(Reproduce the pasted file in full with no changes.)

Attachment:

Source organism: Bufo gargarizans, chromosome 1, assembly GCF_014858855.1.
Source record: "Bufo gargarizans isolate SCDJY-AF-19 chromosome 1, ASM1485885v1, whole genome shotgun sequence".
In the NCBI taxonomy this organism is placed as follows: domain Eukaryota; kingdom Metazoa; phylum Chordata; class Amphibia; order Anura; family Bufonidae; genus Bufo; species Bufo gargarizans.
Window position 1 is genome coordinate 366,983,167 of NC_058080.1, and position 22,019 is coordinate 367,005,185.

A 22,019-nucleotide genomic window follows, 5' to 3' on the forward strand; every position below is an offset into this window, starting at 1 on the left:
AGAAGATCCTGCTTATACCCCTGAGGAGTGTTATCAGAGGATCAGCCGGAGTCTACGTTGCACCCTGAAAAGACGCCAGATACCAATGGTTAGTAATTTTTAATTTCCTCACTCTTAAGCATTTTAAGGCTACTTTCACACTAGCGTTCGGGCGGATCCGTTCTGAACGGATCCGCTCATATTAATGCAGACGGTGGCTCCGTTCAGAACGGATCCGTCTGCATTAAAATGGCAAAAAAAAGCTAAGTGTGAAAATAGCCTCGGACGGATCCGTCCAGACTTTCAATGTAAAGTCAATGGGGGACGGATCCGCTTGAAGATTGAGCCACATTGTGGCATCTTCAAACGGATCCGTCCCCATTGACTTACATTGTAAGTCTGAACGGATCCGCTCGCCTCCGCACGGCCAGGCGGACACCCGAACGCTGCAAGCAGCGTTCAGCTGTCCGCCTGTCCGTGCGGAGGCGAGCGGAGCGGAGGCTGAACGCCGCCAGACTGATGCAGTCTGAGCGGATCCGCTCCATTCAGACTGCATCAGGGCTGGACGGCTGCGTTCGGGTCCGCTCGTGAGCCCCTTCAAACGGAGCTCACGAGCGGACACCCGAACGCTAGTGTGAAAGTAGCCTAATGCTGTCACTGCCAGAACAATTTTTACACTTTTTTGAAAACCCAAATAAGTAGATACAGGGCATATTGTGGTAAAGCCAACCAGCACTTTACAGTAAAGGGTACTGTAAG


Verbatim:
Source organism: Bufo gargarizans, chromosome 1, assembly GCF_014858855.1.
Source record: "Bufo gargarizans isolate SCDJY-AF-19 chromosome 1, ASM1485885v1, whole genome shotgun sequence".
In the NCBI taxonomy this organism is placed as follows: domain Eukaryota; kingdom Metazoa; phylum Chordata; class Amphibia; order Anura; family Bufonidae; genus Bufo; species Bufo gargarizans.
Window position 1 is genome coordinate 366,983,167 of NC_058080.1, and position 22,019 is coordinate 367,005,185.

A 22,019-nucleotide genomic window follows, 5' to 3' on the forward strand; every position below is an offset into this window, starting at 1 on the left:
AGAAGATCCTGCTTATACCCCTGAGGAGTGTTATCAGAGGATCAGCCGGAGTCTACGTTGCACCCTGAAAAGACGCCAGATACCAATGGTTAGTAATTTTTAATTTCCTCACTCTTAAGCATTTTAAGGCTACTTTCACACTAGCGTTCGGGCGGATCCGTTCTGAACGGATCCGCTCATATTAATGCAGACGGTGGCTCCGTTCAGAACGGATCCGTCTGCATTAAAATGGCAAAAAAAAGCTAAGTGTGAAAATAGCCTCGGACGGATCCGTCCAGACTTTCAATGTAAAGTCAATGGGGGACGGATCCGCTTGAAGATTGAGCCACATTGTGGCATCTTCAAACGGATCCGTCCCCATTGACTTACATTGTAAGTCTGAACGGATCCGCTCGCCTCCGCACGGCCAGGCGGACACCCGAACGCTGCAAGCAGCGTTCAGCTGTCCGCCTGTCCGTGCGGAGGCGAGCGGAGCGGAGGCTGAACGCCGCCAGACTGATGCAGTCTGAGCGGATCCGCTCCATTCAGACTGCATCAGGGCTGGACGGCTGCGTTCGGGTCCGCTCGTGAGCCCCTTCAAACGGAGCTCACGAGCGGACACCCGAACGCTAGTGTGAAAGTAGCCTAATGCTGTCACTGCCAGAACAATTTTTACACTTTTTTGAAAACCCAAATAAGTAGATACAGGGCATATTGTGGTAAAGCCAACCAGCACTTTACAGTAAAGGGTACTGTAAG